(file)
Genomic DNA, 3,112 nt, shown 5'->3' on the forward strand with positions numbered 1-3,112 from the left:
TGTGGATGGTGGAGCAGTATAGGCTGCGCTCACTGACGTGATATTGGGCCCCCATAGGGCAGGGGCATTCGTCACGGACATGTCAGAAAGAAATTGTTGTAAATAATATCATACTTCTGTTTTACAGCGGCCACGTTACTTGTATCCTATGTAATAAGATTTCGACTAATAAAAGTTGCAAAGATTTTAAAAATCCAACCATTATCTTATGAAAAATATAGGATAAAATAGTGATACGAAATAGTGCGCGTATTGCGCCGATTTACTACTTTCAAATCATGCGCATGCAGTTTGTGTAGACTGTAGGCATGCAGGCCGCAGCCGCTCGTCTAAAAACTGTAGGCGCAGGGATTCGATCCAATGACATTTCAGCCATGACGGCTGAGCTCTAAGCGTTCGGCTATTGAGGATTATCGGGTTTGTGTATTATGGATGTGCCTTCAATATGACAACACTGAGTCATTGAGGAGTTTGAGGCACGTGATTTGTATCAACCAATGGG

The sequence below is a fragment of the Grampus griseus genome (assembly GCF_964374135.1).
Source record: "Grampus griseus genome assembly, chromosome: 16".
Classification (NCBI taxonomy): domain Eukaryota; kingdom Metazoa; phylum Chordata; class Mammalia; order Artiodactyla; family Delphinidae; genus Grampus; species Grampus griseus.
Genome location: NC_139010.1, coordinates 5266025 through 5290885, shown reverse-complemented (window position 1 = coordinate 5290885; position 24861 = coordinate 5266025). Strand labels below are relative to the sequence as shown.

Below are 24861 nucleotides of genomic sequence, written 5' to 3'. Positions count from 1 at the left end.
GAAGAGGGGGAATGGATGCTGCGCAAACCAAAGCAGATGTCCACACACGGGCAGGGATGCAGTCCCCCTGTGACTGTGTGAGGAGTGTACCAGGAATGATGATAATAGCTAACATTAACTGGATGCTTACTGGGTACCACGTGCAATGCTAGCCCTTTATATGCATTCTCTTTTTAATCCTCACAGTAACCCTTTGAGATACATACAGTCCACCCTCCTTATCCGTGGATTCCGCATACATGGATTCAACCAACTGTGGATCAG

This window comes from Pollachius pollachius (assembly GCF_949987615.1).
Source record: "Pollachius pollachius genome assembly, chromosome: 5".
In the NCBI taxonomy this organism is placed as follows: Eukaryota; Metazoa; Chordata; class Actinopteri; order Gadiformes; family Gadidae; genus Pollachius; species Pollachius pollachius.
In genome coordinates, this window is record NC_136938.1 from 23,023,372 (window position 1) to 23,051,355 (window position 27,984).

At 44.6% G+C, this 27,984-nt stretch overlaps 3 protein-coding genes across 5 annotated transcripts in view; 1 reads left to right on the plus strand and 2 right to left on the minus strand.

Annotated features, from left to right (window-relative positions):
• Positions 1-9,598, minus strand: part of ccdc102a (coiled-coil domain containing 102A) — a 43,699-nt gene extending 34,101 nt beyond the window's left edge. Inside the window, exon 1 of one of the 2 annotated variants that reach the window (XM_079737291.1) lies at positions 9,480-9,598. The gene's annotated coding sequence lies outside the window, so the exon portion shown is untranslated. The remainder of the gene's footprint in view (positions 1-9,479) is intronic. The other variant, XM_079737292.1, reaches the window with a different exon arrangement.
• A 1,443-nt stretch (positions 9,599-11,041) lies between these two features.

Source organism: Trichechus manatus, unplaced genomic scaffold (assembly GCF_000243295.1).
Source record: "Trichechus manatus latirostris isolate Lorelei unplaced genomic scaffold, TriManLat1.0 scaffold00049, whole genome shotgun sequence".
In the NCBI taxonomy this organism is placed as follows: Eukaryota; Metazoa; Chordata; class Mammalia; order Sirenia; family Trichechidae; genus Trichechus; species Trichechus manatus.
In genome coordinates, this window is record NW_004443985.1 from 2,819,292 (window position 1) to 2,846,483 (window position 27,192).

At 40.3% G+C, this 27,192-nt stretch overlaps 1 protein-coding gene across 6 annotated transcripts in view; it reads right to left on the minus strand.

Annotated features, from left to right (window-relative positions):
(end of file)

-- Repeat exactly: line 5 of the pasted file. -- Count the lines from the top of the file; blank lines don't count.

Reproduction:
Classification (NCBI taxonomy): domain Eukaryota; kingdom Metazoa; phylum Chordata; class Mammalia; order Artiodactyla; family Delphinidae; genus Grampus; species Grampus griseus.